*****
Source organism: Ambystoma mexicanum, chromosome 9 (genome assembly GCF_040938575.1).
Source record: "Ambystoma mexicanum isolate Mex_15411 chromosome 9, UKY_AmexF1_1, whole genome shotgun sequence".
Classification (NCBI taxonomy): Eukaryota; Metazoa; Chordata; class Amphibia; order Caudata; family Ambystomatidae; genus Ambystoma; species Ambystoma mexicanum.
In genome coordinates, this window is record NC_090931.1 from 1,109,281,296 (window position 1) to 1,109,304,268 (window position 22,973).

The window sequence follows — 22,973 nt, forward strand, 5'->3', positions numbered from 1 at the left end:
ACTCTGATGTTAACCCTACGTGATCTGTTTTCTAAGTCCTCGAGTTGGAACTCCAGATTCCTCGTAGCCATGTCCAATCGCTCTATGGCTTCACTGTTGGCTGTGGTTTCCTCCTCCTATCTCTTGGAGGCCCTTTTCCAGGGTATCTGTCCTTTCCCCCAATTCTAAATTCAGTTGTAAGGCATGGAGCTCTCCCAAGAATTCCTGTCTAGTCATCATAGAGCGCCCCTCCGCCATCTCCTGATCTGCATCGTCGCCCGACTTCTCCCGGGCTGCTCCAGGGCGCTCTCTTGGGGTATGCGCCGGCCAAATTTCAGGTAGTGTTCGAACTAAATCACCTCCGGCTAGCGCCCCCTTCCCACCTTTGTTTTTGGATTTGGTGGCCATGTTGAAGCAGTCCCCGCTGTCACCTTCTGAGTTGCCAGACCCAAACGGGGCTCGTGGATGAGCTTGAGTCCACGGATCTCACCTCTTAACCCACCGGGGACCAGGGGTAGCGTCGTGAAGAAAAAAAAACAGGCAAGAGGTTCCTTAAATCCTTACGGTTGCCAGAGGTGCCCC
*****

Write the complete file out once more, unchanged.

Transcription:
Source organism: Ambystoma mexicanum, chromosome 9 (genome assembly GCF_040938575.1).
Source record: "Ambystoma mexicanum isolate Mex_15411 chromosome 9, UKY_AmexF1_1, whole genome shotgun sequence".
Classification (NCBI taxonomy): Eukaryota; Metazoa; Chordata; class Amphibia; order Caudata; family Ambystomatidae; genus Ambystoma; species Ambystoma mexicanum.
In genome coordinates, this window is record NC_090931.1 from 1,109,281,296 (window position 1) to 1,109,304,268 (window position 22,973).

The window sequence follows — 22,973 nt, forward strand, 5'->3', positions numbered from 1 at the left end:
ACTCTGATGTTAACCCTACGTGATCTGTTTTCTAAGTCCTCGAGTTGGAACTCCAGATTCCTCGTAGCCATGTCCAATCGCTCTATGGCTTCACTGTTGGCTGTGGTTTCCTCCTCCTATCTCTTGGAGGCCCTTTTCCAGGGTATCTGTCCTTTCCCCCAATTCTAAATTCAGTTGTAAGGCATGGAGCTCTCCCAAGAATTCCTGTCTAGTCATCATAGAGCGCCCCTCCGCCATCTCCTGATCTGCATCGTCGCCCGACTTCTCCCGGGCTGCTCCAGGGCGCTCTCTTGGGGTATGCGCCGGCCAAATTTCAGGTAGTGTTCGAACTAAATCACCTCCGGCTAGCGCCCCCTTCCCACCTTTGTTTTTGGATTTGGTGGCCATGTTGAAGCAGTCCCCGCTGTCACCTTCTGAGTTGCCAGACCCAAACGGGGCTCGTGGATGAGCTTGAGTCCACGGATCTCACCTCTTAACCCACCGGGGACCAGGGGTAGCGTCGTGAAGAAAAAAAAACAGGCAAGAGGTTCCTTAAATCCTTACGGTTGCCAGAGGTGCCCC